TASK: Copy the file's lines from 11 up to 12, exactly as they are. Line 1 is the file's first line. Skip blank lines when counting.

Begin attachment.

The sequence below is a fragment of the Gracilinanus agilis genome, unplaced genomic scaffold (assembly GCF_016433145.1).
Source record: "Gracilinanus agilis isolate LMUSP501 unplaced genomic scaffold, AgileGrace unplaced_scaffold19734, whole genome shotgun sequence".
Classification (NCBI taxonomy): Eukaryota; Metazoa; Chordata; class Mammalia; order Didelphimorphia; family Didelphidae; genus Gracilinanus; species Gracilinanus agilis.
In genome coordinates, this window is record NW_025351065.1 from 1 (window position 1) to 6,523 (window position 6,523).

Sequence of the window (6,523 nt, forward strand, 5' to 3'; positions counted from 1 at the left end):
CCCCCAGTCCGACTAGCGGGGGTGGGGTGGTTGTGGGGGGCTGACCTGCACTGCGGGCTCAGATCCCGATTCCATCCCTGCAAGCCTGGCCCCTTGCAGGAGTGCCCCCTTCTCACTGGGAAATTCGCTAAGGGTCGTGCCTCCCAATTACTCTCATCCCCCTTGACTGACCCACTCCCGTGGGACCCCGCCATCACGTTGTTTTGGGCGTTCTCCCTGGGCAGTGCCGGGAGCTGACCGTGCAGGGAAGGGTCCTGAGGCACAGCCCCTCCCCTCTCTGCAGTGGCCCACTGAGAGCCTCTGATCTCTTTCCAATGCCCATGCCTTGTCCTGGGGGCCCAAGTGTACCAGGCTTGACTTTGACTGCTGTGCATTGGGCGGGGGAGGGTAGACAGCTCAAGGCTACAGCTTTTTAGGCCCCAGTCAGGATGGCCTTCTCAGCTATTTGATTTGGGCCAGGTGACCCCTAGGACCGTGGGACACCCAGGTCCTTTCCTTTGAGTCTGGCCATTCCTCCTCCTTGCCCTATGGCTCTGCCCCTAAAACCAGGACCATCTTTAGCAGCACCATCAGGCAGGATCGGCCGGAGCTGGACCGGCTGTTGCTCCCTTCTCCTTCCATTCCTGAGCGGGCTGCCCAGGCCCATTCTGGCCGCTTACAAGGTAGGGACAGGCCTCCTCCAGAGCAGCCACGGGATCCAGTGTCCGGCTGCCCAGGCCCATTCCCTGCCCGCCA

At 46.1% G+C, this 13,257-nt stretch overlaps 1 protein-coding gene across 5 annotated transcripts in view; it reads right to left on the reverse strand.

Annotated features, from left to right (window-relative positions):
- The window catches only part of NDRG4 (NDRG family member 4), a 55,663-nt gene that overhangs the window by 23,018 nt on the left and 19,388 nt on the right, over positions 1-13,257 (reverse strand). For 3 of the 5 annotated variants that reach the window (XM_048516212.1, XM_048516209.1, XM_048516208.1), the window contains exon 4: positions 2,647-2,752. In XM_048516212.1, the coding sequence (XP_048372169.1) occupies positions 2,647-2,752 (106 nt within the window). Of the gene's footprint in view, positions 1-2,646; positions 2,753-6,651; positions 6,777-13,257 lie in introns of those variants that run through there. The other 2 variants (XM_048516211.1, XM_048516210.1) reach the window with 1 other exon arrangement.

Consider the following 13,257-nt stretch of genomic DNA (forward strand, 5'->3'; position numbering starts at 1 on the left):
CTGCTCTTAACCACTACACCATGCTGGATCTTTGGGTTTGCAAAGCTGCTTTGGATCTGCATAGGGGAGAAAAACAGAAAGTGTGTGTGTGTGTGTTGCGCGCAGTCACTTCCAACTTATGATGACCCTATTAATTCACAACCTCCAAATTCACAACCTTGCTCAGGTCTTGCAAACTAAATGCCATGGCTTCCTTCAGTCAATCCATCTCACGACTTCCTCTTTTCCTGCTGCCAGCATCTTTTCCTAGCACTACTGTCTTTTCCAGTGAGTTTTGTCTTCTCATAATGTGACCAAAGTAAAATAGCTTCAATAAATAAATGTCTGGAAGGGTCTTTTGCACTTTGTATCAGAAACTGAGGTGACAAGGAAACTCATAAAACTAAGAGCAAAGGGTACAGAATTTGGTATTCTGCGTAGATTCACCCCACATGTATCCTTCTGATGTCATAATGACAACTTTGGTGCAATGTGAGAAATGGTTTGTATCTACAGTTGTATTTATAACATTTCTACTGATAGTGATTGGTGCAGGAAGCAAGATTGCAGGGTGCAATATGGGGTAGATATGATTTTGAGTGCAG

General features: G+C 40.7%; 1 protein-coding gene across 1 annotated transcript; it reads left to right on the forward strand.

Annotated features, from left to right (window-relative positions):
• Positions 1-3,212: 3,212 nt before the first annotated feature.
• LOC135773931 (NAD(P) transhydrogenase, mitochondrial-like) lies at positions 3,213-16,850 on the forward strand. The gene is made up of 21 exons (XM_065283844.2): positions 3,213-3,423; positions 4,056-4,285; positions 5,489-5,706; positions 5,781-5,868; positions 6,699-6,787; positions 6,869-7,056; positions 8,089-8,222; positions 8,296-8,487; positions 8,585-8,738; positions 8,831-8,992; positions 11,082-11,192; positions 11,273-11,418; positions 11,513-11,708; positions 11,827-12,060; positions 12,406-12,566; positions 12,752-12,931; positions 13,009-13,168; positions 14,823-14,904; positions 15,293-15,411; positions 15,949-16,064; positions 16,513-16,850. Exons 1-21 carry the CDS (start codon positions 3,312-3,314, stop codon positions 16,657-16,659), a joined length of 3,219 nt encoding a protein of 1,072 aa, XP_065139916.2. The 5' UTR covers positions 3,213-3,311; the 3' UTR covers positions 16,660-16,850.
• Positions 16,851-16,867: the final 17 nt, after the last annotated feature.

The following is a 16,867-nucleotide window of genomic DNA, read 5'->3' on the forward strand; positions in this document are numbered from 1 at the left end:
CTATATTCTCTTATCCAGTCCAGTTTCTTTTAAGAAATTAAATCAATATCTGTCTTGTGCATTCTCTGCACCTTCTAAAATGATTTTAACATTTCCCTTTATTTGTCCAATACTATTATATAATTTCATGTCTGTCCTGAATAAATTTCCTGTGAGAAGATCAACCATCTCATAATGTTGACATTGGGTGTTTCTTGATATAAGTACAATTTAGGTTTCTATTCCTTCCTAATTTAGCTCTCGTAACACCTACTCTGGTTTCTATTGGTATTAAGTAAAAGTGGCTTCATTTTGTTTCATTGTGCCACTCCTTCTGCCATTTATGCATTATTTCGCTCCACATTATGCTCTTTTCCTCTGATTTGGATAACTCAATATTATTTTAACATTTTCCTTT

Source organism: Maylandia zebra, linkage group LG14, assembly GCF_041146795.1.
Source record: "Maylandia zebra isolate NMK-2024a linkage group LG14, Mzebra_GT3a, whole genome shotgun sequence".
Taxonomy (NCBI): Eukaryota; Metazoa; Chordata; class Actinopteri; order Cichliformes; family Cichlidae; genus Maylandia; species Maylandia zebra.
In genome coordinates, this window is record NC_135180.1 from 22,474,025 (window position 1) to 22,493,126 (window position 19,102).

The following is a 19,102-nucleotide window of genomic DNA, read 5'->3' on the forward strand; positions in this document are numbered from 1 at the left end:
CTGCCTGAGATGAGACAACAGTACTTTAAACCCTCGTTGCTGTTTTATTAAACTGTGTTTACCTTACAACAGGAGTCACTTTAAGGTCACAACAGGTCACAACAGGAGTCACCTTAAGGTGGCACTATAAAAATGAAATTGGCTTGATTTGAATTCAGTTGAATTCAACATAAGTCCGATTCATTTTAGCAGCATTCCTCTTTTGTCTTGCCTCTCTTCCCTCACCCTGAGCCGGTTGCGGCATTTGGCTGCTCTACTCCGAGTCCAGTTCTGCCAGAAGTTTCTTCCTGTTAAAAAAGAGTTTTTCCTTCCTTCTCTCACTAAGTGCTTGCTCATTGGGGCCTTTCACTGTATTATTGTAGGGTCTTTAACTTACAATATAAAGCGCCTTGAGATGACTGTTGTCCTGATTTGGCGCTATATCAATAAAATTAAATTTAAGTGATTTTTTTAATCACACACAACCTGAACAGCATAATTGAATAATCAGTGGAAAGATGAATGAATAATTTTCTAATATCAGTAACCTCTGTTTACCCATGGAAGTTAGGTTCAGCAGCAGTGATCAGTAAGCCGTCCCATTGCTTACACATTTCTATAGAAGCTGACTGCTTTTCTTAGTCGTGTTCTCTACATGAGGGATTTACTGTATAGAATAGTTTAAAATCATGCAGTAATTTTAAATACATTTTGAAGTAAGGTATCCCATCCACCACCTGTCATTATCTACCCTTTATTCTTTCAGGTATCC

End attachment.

CTGCTCTTAACCACTACACCATGCTGGATCTTTGGGTTTGCAAAGCTGCTTTGGATCTGCATAGGGGAGAAAAACAGAAAGTGTGTGTGTGTGTGTTGCGCGCAGTCACTTCCAACTTATGATGACCCTATTAATTCACAACCTCCAAATTCACAACCTTGCTCAGGTCTTGCAAACTAAATGCCATGGCTTCCTTCAGTCAATCCATCTCACGACTTCCTCTTTTCCTGCTGCCAGCATCTTTTCCTAGCACTACTGTCTTTTCCAGTGAGTTTTGTCTTCTCATAATGTGACCAAAGTAAAATAGCTTCAATAAATAAATGTCTGGAAGGGTCTTTTGCACTTTGTATCAGAAACTGAGGTGACAAGGAAACTCATAAAACTAAGAGCAAAGGGTACAGAATTTGGTATTCTGCGTAGATTCACCCCACATGTATCCTTCTGATGTCATAATGACAACTTTGGTGCAATGTGAGAAATGGTTTGTATCTACAGTTGTATTTATAACATTTCTACTGATAGTGATTGGTGCAGGAAGCAAGATTGCAGGGTGCAATATGGGGTAGATATGATTTTGAGTGCAG

General features: G+C 40.7%; 1 protein-coding gene across 1 annotated transcript; it reads left to right on the forward strand.